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J Cell Biol. 1981 September 1; 90(3): 568–576.
PMCID: PMC2111905

A protein kinase bound to the projection portion of MAP 2 (microtubule-associated protein 2)


In previous work we have demonstrated that the microtubule-associated protein 2 (MAP 2) molecule consists of two structural parts. One part of the molecule, referred to as the assembly-promoting domain, binds to the microtubule surface and is responsible for promoting microtubule assembly; the other represents a filamentous projection observed on the microtubule surface that may be involved in the interaction of microtubules with other cellular structures. MAP 2 is known to be specifically phosphorylated as the result of a protein kinase activity that is present in microtubule preparations. We have now found that the activity copurifies with the projection portion of MAP 2 itself. Kinase activity coeluted with MAP 2 when microtubule protein was subjected to either gel- filtration chromatography on bio-gel A-15m or ion-exchange chromatography on DEAE- Sephadex. The activity was released from microtubules by mild digestion with chymotrypsin in parallel with the removal by the protease of the MAP 2 projections from the microtubule surface. The association of the activity with the projection was demonstrated directly by gel filtration chromatography of the projections on bio-gel A-15m. Three protein species (M(r) = 39,000, 55,000, and 70,000) cofractionated with MAP 2, and two of these (M(r) = 39,000 and 55,000) may represent the subunits of an associated cyclic AMP- dependent protein kinase. The projection-associated activity was stimulated 10-fold by cyclic AMP and was inhibited more than 95 percent by the cyclic AMP-dependent protein kinase inhibitor from rabbit skeletal muscle. It appeared to represent the only significant activity associated with microtubules, almost no activity being found with tubulin, other MAPs, or the assembly-promoting domain of MAP 2, and was estimated to account for 7-22 percent of the total brain cytosolic protein kinase activity. The location of the kinase on the projection is consistent with a role in regulating the function of the projection, though other roles for the enzyme are also possible.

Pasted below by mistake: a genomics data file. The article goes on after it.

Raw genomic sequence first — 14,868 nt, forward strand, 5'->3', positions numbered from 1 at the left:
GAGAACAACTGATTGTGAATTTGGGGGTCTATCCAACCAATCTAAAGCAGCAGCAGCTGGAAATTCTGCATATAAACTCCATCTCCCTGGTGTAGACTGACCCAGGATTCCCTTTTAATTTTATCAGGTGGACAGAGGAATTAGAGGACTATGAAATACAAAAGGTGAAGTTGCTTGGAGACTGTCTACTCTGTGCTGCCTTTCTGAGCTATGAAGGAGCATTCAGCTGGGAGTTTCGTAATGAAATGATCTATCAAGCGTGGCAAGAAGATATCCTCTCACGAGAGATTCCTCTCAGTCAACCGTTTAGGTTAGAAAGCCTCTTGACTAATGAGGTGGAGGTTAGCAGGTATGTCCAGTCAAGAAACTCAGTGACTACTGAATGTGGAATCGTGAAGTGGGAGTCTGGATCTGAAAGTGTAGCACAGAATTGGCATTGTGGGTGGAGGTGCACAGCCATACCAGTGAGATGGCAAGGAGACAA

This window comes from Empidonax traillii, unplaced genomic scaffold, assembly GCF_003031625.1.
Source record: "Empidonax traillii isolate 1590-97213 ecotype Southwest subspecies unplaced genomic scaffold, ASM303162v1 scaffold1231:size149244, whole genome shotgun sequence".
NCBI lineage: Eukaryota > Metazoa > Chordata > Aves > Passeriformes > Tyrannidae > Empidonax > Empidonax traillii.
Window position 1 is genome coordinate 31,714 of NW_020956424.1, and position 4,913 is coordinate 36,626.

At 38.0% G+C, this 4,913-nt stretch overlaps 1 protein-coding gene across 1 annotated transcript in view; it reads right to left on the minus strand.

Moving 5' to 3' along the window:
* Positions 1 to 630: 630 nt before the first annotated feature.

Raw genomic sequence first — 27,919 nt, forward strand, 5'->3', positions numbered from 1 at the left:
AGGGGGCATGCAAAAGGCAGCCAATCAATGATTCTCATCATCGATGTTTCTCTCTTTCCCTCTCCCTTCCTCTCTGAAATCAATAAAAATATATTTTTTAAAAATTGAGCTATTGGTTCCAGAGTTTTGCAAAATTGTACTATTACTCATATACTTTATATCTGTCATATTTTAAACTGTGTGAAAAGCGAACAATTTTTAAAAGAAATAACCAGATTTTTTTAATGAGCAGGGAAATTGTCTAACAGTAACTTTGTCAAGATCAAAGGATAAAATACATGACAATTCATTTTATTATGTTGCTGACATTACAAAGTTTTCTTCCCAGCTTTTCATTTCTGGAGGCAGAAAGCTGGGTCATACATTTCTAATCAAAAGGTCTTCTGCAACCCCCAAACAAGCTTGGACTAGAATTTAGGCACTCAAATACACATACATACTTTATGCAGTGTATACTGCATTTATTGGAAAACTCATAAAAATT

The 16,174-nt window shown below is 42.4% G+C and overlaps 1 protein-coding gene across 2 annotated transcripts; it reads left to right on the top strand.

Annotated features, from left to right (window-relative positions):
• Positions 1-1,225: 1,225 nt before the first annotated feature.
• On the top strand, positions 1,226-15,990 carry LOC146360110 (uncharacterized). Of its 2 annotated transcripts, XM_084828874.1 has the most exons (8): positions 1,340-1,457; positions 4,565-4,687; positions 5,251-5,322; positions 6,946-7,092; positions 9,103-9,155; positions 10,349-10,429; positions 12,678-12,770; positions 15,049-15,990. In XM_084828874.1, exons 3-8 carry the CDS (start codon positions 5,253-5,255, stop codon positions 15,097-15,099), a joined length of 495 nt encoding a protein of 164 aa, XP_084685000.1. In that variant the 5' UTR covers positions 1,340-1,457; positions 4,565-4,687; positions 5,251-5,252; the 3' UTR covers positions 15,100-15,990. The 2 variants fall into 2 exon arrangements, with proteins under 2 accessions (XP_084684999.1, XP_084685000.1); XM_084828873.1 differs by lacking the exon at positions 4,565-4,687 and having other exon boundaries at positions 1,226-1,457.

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Selected References

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